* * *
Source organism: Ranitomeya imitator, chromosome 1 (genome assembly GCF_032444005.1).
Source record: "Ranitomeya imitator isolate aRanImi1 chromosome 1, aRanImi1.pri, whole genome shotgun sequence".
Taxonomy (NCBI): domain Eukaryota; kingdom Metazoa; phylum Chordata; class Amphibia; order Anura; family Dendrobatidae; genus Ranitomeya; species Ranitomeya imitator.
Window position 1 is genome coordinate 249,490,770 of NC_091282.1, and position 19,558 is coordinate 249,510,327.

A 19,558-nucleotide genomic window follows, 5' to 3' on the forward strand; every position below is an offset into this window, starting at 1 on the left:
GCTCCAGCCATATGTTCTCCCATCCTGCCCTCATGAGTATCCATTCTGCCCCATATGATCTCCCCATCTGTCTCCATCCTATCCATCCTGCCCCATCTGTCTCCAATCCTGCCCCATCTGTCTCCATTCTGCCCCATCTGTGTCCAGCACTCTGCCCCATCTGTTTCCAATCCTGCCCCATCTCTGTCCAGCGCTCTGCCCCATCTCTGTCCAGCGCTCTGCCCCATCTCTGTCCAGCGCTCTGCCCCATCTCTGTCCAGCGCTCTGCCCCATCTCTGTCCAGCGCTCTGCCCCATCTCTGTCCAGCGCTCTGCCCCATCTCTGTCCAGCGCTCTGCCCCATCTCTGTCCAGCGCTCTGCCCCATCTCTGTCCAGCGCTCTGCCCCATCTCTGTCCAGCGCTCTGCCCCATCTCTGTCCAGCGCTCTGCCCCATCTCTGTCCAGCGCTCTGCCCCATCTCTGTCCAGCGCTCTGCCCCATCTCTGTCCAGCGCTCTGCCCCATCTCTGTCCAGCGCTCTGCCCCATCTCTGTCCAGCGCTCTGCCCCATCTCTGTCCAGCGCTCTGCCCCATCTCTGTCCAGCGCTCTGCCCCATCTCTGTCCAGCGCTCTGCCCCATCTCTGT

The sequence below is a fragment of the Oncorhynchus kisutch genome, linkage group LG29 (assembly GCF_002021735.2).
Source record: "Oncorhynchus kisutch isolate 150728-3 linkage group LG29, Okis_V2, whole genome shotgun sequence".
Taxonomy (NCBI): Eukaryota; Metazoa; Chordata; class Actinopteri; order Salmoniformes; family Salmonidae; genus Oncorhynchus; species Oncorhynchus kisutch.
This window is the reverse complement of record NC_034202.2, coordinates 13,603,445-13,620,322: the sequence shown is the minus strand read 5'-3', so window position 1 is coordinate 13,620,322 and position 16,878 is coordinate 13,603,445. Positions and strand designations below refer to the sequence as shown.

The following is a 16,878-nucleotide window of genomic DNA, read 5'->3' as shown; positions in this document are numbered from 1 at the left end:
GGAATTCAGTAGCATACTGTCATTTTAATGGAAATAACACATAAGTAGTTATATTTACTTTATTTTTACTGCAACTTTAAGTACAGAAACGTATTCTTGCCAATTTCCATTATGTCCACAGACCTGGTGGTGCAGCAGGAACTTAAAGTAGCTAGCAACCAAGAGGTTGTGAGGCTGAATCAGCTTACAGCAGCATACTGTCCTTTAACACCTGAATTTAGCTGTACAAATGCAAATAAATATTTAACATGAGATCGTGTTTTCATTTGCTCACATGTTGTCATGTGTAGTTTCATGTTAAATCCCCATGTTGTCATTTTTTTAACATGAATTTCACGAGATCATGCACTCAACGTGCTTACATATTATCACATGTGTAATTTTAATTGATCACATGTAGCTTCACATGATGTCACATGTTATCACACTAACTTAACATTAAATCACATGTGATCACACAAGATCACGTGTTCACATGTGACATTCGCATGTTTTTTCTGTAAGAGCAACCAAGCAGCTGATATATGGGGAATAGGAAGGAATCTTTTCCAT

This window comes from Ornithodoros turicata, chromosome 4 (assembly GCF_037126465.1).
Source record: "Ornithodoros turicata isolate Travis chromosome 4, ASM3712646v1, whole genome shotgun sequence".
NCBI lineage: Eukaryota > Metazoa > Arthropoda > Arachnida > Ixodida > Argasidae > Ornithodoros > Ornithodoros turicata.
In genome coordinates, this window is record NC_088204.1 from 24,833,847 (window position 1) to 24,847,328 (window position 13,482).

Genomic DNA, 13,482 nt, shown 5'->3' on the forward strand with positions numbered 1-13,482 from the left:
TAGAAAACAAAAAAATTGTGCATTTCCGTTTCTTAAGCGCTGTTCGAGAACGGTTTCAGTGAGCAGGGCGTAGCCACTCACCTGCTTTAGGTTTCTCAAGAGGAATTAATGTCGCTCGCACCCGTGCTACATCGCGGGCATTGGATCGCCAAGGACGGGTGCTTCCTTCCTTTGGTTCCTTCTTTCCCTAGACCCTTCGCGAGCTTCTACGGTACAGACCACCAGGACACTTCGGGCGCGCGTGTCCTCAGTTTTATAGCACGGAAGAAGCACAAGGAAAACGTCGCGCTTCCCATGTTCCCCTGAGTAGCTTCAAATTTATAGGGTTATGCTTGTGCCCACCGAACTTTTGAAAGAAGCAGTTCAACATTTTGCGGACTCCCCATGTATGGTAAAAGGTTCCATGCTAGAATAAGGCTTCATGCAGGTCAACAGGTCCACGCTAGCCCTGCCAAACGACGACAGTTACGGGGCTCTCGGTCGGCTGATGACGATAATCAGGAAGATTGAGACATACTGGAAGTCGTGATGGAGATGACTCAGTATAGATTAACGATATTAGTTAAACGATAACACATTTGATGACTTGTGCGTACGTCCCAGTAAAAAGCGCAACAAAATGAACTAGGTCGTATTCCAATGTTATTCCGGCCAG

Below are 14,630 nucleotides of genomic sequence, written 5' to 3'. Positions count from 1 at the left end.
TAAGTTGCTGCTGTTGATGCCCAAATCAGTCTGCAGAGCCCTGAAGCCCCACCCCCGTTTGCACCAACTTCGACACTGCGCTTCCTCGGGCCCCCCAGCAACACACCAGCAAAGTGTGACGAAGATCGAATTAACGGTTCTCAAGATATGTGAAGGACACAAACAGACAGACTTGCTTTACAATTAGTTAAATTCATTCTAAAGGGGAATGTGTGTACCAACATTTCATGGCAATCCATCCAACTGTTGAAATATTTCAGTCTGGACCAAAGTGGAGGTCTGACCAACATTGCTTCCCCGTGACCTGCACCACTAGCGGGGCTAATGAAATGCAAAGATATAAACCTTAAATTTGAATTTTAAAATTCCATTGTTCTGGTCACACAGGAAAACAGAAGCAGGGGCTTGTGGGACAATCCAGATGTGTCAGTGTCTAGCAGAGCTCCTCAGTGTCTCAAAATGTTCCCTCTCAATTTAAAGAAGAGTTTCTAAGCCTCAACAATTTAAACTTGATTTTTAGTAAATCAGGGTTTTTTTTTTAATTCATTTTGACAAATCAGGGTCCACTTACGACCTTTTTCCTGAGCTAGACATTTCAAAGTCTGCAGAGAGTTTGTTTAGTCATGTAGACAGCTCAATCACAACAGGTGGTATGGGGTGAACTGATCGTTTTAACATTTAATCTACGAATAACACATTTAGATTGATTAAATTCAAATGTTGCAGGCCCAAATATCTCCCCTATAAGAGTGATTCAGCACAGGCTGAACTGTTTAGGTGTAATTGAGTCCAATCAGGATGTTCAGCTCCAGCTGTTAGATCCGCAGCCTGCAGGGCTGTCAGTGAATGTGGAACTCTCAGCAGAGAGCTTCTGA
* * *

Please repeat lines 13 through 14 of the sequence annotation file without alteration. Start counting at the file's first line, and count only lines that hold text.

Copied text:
This window comes from Ornithodoros turicata, chromosome 4 (assembly GCF_037126465.1).
Source record: "Ornithodoros turicata isolate Travis chromosome 4, ASM3712646v1, whole genome shotgun sequence".